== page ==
Archangel, I’m saying that the social conditioning that compels people to think twice about sleeping around due for instance to the stigma that attaches to that behaviour, creates a society in which intra marriage fidelity is more likely. It generates a social ‘norm’ that minimises the risk of infidelity in marriage. Given that adultery remains one of the biggest causes for divorce, and given that divorce subjects children to an unstable family environment, I think my point may stand after all.

    Enforcer, I’ll stay on my toes. Can’t have any crazy bitches calling me a MCP.

  32. i disagree with the bloke who said cheating is mostly a blow to the ego.. i wonder if he would feel the same if his wife cheated on him 🙂

  33. Dear Solla, please remember that simplicity is a virtue. The art of eloquence is as a vehicle to carry your main arguments accross.

    Otherwise, as is evident by your use of the language, your convoluted phrases meary meander accross a desolute landscape, desperatly in scearch of an idea.

    As is also evident, when they do occasionally come accross an idea, they bear it merry away, only to have it killed by overexposure…

    The moral of this is, unless you can express yourself cleary, remember that silence is also a virtue.

  34. Dear Ranil, please remember if you can’t comprehend the simple idea concerning the trading of liberties for the sake of maximising society’s aggregate liberties, you can just say so, and I’ll be happy to give you a small lesson.

  35. Dear solla, please read your comment again, ask yourself.. how verbose do i really want to be, and try putting your comments in a less convoluted from.

    Using big words does not mean your clever, it means you have access to a dictionary, and dont know how to use it…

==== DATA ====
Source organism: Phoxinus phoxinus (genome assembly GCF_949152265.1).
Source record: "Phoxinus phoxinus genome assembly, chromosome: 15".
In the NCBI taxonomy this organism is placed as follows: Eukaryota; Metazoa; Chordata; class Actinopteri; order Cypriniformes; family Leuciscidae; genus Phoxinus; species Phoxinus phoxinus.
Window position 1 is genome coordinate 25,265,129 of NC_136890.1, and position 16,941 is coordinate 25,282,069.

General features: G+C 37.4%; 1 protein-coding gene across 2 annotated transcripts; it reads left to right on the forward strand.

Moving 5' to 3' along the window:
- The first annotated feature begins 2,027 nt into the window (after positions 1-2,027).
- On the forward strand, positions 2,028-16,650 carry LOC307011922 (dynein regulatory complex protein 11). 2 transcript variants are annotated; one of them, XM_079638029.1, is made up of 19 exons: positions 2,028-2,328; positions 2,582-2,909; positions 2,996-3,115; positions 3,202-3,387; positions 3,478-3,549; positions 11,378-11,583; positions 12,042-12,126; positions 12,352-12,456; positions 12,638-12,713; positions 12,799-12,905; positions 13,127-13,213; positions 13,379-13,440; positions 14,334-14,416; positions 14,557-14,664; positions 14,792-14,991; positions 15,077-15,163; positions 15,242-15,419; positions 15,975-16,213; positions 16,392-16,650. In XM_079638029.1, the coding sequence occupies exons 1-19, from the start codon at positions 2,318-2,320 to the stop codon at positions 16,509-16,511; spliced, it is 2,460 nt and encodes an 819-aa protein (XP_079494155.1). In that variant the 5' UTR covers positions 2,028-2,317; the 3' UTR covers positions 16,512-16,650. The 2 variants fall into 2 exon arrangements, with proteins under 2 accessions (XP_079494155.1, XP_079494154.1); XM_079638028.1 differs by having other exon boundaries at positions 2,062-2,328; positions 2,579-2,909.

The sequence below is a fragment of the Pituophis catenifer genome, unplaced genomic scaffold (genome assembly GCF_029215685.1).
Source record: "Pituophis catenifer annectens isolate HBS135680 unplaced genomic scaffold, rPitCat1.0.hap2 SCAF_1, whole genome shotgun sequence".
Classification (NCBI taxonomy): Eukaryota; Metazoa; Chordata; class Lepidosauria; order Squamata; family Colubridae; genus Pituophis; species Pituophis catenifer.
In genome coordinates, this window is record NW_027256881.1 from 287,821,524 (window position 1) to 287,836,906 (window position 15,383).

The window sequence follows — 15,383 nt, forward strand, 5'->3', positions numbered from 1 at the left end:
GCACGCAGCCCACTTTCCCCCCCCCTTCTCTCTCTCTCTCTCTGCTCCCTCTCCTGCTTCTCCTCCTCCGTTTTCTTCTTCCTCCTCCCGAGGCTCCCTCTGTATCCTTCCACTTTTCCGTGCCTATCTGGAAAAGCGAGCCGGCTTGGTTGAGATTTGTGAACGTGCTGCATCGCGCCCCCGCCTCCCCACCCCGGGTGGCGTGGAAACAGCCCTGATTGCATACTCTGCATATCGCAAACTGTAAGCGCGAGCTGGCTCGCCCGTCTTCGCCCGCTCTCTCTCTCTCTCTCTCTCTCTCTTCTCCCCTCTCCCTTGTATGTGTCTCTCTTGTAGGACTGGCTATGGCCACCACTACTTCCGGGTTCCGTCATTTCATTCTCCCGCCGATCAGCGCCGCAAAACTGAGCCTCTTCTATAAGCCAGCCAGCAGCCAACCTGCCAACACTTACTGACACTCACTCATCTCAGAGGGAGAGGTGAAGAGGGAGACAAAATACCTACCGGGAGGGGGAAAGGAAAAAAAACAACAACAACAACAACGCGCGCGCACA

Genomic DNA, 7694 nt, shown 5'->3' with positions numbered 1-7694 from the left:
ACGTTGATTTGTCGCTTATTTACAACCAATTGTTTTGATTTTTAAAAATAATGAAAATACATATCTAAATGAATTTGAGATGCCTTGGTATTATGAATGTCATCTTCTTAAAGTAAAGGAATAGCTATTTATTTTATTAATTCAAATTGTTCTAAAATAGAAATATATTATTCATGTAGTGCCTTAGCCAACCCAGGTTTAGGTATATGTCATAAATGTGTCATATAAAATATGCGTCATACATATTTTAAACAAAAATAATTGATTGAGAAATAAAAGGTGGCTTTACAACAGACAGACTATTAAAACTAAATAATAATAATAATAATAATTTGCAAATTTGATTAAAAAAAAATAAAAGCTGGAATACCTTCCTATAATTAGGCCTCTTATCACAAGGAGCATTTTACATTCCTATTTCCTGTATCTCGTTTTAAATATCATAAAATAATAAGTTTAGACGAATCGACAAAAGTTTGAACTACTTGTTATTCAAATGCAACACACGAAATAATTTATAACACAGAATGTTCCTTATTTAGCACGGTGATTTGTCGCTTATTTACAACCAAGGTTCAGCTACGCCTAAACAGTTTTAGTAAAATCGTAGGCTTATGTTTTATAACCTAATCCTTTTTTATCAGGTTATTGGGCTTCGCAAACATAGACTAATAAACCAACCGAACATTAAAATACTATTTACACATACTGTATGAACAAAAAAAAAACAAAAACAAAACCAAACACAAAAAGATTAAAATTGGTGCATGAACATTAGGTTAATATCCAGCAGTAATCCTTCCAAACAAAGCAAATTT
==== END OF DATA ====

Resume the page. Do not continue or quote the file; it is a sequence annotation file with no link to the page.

P.s. you never trade liberties and expect to live in a ‘ free democracy’, if at all, you curtail there function, so as not to infringe on others liberties. furthermore, when your liberties affect the freedom and space of others, they no longer remain as ‘liberties’.

  36. Sophist, not sure I agree either with your assertion that ‘cheating is a blow to your ego’..actually no, wait I do agree but it’s not as simple as that. It’s also a blow to the trust you showed in a person. If you were simply happy that your girlfriend was hot and happy that all your friends are envious, then yes cheating would be a blow to the ego. If however you appreciate ur girlfriend for other factors such as who she is (no I am not a bleeding heart romantic, hotness is just not everything as I’ve discovered many a time) then the act of cheating would be a blow to your sense of trust and just basic human decency.

  37. Ranil, perhaps you’re improving in that you show an ability, albeit in a postscript, to engage a fairly popular argument.

    May I ask you, without trading insults, what distinction lies between the trading of liberties and the trading of the function of liberties. It seems to be self evident to me that the value of liberty exists only in its function and not in the abstract ontological existence of the same.

    “when your liberties affect the freedom and space of others, they no longer remain as ‘liberties'”

    I’m trying to make sense of what you have said here. You know, coherence is a virtue too you know. But I guess what you’re trying to say, in your own way is that in practice, a ‘liberty’ in the sense that you have used it in the beginning of that rather confusing sentence, can be qualified, abridged or restricted when it interferes with the liberties of others. I’m glad you believe this. It was my original point.

  38. * the point you seemed to think was a precursor to fascism.

  39. With all due respect, Solla, I feel that you have watered down your original position significantly. Please read carefully.
    No one disputes the notion of “my liberty ends where your nose begins”. That it a universally accepted principle and was not challenged in manner whatsoever in my post. I fear we are referring to two different extremes.
    Challenging social conditioning needn’t compromise the principle that liberty can only be exercised while respecting the liberty of others. However, by challenging social conditioning, one strives to prevent the unnecessary restriction of liberty.
    It is necessary that we constantly monitor these restrictions on liberty and reevaluate the rational behind each restriction. If we adopt a conformist approach, such as the one you originally adopted, then there may be room for the situation to spiral into fascism. Thus, Ranil has a valid point in terms of the consequences of your original assertion.
    Thank you for reading.